Harvesting Innovation: The Changing Face of African Agriculture

Brett Richardson

Africa is in the midst of an agricultural revolution, with innovation driving new avenues for increased crop yields, better resource and capital operating efficiencies, and general farm management knowledge. Africa is home to almost 600 million hectares of uncultivated arable land, or about 60% of  the world’s total. This contrasts the fact that 1/3rd of sub-Saharan Africans are undernourished, with population expected to grow to 1.2 billion people by 2050. The cleantech world is driving the changing scope of African agriculture with an influx of new companies offering innovative solutions which will alleviate stresses to the current system and support farmers.

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Both local and international startups are addressing some of the most basic challenges of agricultural production in Africa. 20%, or 4 billion dollars of grain harvest, is lost every year and 35-50% of fruit and vegetables spoil from crop and storage pests. UK based companies Plant Health Care and Exosect are targeting this inefficiency with pilot projects in Africa using their proprietary crop protection technologies. Plant Health Care provides natural pesticides which leaves no residual impact on the environment and helps to activate certain defensive and growth responses. Exosect also makes bio-control pesticides that can be applied to …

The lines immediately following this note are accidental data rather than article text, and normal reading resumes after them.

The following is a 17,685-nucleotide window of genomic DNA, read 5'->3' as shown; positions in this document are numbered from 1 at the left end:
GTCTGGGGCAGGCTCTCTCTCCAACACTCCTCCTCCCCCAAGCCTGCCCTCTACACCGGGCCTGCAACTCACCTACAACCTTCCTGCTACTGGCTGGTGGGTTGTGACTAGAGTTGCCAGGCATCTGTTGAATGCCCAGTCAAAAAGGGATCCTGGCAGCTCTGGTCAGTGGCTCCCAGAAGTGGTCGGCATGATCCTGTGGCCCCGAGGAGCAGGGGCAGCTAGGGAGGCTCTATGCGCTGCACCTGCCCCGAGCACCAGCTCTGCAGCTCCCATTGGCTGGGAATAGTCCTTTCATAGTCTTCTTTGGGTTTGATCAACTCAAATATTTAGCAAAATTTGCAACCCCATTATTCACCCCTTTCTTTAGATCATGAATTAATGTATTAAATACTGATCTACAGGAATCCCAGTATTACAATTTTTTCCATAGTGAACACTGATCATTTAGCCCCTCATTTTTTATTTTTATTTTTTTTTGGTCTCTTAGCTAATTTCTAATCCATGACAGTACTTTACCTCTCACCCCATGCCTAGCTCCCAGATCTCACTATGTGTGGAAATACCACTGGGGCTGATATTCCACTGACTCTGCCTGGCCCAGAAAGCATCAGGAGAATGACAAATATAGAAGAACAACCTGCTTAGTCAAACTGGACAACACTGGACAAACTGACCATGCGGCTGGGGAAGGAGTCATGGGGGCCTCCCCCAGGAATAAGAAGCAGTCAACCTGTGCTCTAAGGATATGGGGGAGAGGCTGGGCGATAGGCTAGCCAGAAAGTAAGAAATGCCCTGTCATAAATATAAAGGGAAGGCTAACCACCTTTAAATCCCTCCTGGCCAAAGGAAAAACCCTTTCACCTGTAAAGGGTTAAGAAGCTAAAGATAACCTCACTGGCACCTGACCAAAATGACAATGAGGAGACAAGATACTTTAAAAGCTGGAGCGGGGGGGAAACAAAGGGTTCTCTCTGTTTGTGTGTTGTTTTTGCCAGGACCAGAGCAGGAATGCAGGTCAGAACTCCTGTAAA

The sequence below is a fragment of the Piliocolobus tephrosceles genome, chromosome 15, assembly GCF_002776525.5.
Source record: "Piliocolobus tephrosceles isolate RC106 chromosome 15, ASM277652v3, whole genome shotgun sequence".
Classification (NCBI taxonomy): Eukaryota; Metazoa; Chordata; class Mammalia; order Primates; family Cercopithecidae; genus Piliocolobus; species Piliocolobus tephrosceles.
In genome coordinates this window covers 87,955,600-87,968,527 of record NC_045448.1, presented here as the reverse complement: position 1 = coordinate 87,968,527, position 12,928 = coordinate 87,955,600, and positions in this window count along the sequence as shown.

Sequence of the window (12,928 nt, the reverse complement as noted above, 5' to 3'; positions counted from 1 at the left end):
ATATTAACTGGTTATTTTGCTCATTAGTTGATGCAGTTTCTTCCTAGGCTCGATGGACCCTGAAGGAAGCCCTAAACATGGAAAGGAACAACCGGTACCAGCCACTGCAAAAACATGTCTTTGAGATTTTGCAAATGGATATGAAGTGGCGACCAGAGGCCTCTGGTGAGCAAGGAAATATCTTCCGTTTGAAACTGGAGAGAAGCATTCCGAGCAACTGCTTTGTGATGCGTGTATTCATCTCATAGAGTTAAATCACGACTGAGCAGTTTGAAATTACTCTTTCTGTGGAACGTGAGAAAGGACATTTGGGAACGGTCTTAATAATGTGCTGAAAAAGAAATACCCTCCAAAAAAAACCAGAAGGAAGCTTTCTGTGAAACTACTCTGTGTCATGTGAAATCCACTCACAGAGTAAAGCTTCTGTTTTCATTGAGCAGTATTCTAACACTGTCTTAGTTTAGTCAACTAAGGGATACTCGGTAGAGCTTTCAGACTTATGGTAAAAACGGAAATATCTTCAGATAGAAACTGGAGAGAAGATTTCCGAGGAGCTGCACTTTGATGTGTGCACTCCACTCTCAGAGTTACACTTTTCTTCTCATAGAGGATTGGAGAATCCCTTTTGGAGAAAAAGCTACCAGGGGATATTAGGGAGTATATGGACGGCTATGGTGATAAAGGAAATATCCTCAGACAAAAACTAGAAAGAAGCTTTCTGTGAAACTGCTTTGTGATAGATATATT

Consolidating Trends in Downstream Solar

Marie Watanabe

Last week, Vivint Solar, a Utah-based developer of residential solar PV systems, acquired Solmetric, a CA-based manufacturer of PV installation tools and software products, for $12 million. The merger will enable Vivint Solar to offer Solmetric’s flagship products such as SunEye, PV Designer, and PV Analyzer to its customers. The newly added services would help facilitate the pre-installation site assessment and the CAD process, allowing Vivint Solar to provide more comprehensive solutions to savvy solar customers. One of the top competitors, SolarCity, also made a significant move earlier this year when it acquired Common Assets, a CA-based developer of crowd-funding systems. The company offers a web-based investment platform that allows individuals and organizations to invest in solar projects and is expected to attract more individuals and smaller organizations interested in financing solar assets.

 

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In another example to increase market share in solar, Proinso, a Spanish supplier of solar panels and system components, has partnered with OXIS Energy, a UK-based developer of Lithium-ion batteries, to create a new solar energy storage system. The company expects to focus on the grid-connected storage market and plans to roll out the new product this year. These mergers …